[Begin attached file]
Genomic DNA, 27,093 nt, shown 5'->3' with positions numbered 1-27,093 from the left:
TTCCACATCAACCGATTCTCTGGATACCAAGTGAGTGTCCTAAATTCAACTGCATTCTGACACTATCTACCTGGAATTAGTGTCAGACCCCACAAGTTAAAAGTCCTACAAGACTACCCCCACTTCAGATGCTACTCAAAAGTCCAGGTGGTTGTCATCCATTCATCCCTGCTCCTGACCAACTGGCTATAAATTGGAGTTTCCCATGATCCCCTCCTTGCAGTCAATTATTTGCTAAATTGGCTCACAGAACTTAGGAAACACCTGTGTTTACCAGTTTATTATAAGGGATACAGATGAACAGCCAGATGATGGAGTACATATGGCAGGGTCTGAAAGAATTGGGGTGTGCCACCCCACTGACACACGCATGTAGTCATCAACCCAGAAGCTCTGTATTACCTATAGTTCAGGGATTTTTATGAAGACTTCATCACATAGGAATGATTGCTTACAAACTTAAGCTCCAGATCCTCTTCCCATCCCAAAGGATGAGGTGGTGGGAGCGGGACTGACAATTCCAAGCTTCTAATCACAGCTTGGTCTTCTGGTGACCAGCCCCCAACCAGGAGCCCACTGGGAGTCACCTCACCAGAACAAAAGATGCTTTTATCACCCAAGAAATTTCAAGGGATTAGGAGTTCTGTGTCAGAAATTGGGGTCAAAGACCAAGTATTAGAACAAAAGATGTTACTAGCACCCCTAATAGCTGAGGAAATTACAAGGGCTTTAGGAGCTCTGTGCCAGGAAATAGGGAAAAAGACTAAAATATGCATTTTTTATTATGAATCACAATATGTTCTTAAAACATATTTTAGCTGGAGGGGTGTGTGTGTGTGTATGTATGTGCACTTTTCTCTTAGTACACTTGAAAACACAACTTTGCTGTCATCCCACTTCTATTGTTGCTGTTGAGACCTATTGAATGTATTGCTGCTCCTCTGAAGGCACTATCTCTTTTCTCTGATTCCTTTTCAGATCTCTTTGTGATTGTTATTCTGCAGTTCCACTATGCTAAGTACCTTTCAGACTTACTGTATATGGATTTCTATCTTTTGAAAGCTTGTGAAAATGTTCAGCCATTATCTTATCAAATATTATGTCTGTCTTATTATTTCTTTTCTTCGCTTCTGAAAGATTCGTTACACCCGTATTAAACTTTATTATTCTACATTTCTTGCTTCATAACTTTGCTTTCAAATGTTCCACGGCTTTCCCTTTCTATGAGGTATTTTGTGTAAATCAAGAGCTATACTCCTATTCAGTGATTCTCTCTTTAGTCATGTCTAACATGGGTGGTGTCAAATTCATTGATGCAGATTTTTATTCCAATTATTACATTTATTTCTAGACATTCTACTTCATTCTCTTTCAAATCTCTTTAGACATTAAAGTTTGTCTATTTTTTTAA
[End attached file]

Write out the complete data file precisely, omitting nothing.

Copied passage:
Genomic DNA, 27,093 nt, shown 5'->3' with positions numbered 1-27,093 from the left:
TTCCACATCAACCGATTCTCTGGATACCAAGTGAGTGTCCTAAATTCAACTGCATTCTGACACTATCTACCTGGAATTAGTGTCAGACCCCACAAGTTAAAAGTCCTACAAGACTACCCCCACTTCAGATGCTACTCAAAAGTCCAGGTGGTTGTCATCCATTCATCCCTGCTCCTGACCAACTGGCTATAAATTGGAGTTTCCCATGATCCCCTCCTTGCAGTCAATTATTTGCTAAATTGGCTCACAGAACTTAGGAAACACCTGTGTTTACCAGTTTATTATAAGGGATACAGATGAACAGCCAGATGATGGAGTACATATGGCAGGGTCTGAAAGAATTGGGGTGTGCCACCCCACTGACACACGCATGTAGTCATCAACCCAGAAGCTCTGTATTACCTATAGTTCAGGGATTTTTATGAAGACTTCATCACATAGGAATGATTGCTTACAAACTTAAGCTCCAGATCCTCTTCCCATCCCAAAGGATGAGGTGGTGGGAGCGGGACTGACAATTCCAAGCTTCTAATCACAGCTTGGTCTTCTGGTGACCAGCCCCCAACCAGGAGCCCACTGGGAGTCACCTCACCAGAACAAAAGATGCTTTTATCACCCAAGAAATTTCAAGGGATTAGGAGTTCTGTGTCAGAAATTGGGGTCAAAGACCAAGTATTAGAACAAAAGATGTTACTAGCACCCCTAATAGCTGAGGAAATTACAAGGGCTTTAGGAGCTCTGTGCCAGGAAATAGGGAAAAAGACTAAAATATGCATTTTTTATTATGAATCACAATATGTTCTTAAAACATATTTTAGCTGGAGGGGTGTGTGTGTGTGTATGTATGTGCACTTTTCTCTTAGTACACTTGAAAACACAACTTTGCTGTCATCCCACTTCTATTGTTGCTGTTGAGACCTATTGAATGTATTGCTGCTCCTCTGAAGGCACTATCTCTTTTCTCTGATTCCTTTTCAGATCTCTTTGTGATTGTTATTCTGCAGTTCCACTATGCTAAGTACCTTTCAGACTTACTGTATATGGATTTCTATCTTTTGAAAGCTTGTGAAAATGTTCAGCCATTATCTTATCAAATATTATGTCTGTCTTATTATTTCTTTTCTTCGCTTCTGAAAGATTCGTTACACCCGTATTAAACTTTATTATTCTACATTTCTTGCTTCATAACTTTGCTTTCAAATGTTCCACGGCTTTCCCTTTCTATGAGGTATTTTGTGTAAATCAAGAGCTATACTCCTATTCAGTGATTCTCTCTTTAGTCATGTCTAACATGGGTGGTGTCAAATTCATTGATGCAGATTTTTATTCCAATTATTACATTTATTTCTAGACATTCTACTTCATTCTCTTTCAAATCTCTTTAGACATTAAAGTTTGTCTATTTTTTTAA